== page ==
Alan stated, “I think my obsession with the minute details of these therapy sessions has something to do with losing time when the others come out.” Do you have an Alan whose close attention to detail regarding client-therapist interactions could be explained as a compensation for time loss or amnesic episodes? Could admitting fallibility and asking for clarification help reduce some of your client’s transference reactions?
♦ Being Real With the Client
Next, let’s discuss being real with the client. I once heard an experienced psychoanalyst say, “I find myself having to be much more ‘real’ with her than I am with my other clients.” This psychoanalyst was referring to the first DID client he ever treated. Would you agree that dissociative identity disorder can push against traditional therapy boundaries and can cause discomfort in therapists attached to a particular theoretical orientation? I find that such therapists may find themselves caught between pragmatic observations of what works and the dictates of professional training.
Therefore, the technique of being real with the client can benefit DID clients who are unable to tolerate the traditional unresponsive, ‘neutral’ therapeutic stance advocated by psychoanalytic theory. Alan required me to relate to him in some way. Before I managed to do so, there was a break in the therapeutic alliance. You might find that this pressure to abandon your usual manner of relating to a client can produce feelings of being manipulated and having your therapeutic authority undermined. If so, you might consider discussing with your colleagues ways to achieve equilibrium between the reality based need of your client to be responded to in an active and direct manner and your need to maintain a therapeutic stance toward the client in which you are both comfortable and effective.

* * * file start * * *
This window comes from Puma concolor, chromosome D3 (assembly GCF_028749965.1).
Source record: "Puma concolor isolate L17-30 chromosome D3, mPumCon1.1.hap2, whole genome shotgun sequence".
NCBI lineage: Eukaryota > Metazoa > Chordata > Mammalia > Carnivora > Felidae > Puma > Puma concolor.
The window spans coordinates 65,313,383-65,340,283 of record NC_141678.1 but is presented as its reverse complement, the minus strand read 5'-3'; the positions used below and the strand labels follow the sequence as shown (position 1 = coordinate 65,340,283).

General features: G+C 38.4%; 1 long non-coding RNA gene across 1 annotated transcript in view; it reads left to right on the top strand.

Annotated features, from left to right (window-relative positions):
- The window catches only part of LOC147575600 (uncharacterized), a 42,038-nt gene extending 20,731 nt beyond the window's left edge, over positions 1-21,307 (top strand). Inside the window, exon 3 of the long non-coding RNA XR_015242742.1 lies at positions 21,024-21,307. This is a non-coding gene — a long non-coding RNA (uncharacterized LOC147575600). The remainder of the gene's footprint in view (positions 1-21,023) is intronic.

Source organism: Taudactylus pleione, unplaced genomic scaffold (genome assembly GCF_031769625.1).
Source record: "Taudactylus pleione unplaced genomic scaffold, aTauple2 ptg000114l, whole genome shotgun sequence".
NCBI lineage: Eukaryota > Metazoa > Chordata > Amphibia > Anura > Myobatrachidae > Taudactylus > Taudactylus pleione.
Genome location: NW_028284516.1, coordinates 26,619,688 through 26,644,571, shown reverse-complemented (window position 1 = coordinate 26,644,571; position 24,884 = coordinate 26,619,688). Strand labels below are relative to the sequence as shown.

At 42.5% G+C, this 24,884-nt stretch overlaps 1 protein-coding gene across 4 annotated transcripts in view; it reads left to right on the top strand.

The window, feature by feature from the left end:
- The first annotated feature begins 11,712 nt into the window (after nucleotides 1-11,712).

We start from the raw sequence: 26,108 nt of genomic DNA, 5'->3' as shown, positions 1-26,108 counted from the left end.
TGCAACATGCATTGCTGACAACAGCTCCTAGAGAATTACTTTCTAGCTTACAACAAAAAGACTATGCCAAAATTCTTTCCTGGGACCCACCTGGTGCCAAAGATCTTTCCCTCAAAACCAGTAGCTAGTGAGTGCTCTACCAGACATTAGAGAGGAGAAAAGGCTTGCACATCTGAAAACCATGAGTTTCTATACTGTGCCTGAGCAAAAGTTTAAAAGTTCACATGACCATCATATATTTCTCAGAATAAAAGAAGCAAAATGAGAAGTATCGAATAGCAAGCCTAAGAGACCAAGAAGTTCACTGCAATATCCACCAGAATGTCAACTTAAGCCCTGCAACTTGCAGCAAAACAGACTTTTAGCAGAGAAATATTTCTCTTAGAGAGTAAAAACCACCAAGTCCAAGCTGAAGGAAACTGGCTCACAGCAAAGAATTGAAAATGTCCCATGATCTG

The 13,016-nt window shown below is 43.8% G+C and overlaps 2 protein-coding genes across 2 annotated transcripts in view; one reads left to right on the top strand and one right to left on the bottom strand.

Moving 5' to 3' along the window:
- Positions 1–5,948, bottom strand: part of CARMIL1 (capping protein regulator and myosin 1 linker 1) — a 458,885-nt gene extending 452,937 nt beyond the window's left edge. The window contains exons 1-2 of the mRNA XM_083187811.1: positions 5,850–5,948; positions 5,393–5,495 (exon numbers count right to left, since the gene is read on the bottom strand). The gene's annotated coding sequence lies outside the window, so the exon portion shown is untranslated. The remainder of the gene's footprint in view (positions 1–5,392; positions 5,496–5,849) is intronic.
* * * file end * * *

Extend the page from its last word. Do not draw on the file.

Clearly, your current therapeutic stance is effective, or you wouldn’t be practicing. However, I find, as with Alan, I must be flexible to be effective, yet rigid with regard to certain treatment boundaries. Otherwise, as you know, the therapy degenerates into chaos. Would you agree that such paradoxes permeate the treatment of DID?
In this section, we have discussed transference. This section covered working with transference in multiples, principles of treating transference, and precipitants of transference reactions, as well as techniques for keeping the client straight and being real with the client.
In the next section, we will discuss ‘talking through.’ ‘Talking through’ is a technique to ensure that as many alters as possible are actually listening.
Peer-Reviewed Journal Article References:
Abbass, A. (2017). Review of Transference focused psychotherapy for borderline personality disorder: A clinical guide [Review of the book Transference focused psychotherapy for borderline personality disorder: A clinical guide, by F. E. Yeomans, J. F. Clarkin & O. F. Kernberg]. Psychoanalytic Psychology, 34(1), 131–133.
Carsky, M. (2020). How treatment arrangements enhance transference analysis in transference-focused psychotherapy. Psychoanalytic Psychology. Advance online publication.
MacIntosh, H. B. (2015). Titration of technique: Clinical exploration of the integration of trauma model and relational psychoanalytic approaches to the treatment of dissociative identity disorder. Psychoanalytic Psychology, 32(3), 517–538.
What are two techniques which can be effective in minimizing transference reactions in dissociative identity disorder clients?